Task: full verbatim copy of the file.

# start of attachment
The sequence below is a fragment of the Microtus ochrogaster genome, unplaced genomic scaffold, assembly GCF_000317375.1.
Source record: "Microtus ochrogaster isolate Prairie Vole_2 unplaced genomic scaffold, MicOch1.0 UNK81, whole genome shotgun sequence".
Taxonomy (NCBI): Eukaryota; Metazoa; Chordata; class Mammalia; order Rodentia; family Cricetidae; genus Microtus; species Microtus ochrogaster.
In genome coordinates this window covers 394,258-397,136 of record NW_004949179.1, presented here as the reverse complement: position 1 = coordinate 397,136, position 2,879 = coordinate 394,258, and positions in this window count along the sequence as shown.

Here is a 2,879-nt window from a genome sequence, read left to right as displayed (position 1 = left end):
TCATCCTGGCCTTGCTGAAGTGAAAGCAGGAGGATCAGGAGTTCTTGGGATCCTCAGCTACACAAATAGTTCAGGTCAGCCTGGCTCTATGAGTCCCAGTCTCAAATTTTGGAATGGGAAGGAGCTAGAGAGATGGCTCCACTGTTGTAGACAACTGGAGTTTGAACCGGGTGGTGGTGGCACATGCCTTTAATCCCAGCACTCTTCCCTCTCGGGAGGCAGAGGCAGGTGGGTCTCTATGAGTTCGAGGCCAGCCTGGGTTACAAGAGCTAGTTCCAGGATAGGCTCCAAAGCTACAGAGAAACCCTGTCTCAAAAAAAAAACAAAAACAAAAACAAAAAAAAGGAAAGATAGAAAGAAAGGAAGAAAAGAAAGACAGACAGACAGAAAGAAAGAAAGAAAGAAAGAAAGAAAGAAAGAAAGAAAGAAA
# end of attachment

The sequence below is a fragment of the Microtus ochrogaster genome, unplaced genomic scaffold, assembly GCF_000317375.1.
Source record: "Microtus ochrogaster isolate Prairie Vole_2 unplaced genomic scaffold, MicOch1.0 UNK81, whole genome shotgun sequence".
Taxonomy (NCBI): Eukaryota; Metazoa; Chordata; class Mammalia; order Rodentia; family Cricetidae; genus Microtus; species Microtus ochrogaster.
In genome coordinates this window covers 394,258-397,136 of record NW_004949179.1, presented here as the reverse complement: position 1 = coordinate 397,136, position 2,879 = coordinate 394,258, and positions in this window count along the sequence as shown.

Here is a 2,879-nt window from a genome sequence, read left to right as displayed (position 1 = left end):
TCATCCTGGCCTTGCTGAAGTGAAAGCAGGAGGATCAGGAGTTCTTGGGATCCTCAGCTACACAAATAGTTCAGGTCAGCCTGGCTCTATGAGTCCCAGTCTCAAATTTTGGAATGGGAAGGAGCTAGAGAGATGGCTCCACTGTTGTAGACAACTGGAGTTTGAACCGGGTGGTGGTGGCACATGCCTTTAATCCCAGCACTCTTCCCTCTCGGGAGGCAGAGGCAGGTGGGTCTCTATGAGTTCGAGGCCAGCCTGGGTTACAAGAGCTAGTTCCAGGATAGGCTCCAAAGCTACAGAGAAACCCTGTCTCAAAAAAAAAACAAAAACAAAAACAAAAAAAAGGAAAGATAGAAAGAAAGGAAGAAAAGAAAGACAGACAGACAGAAAGAAAGAAAGAAAGAAAGAAAGAAAGAAAGAAAGAAAGAAA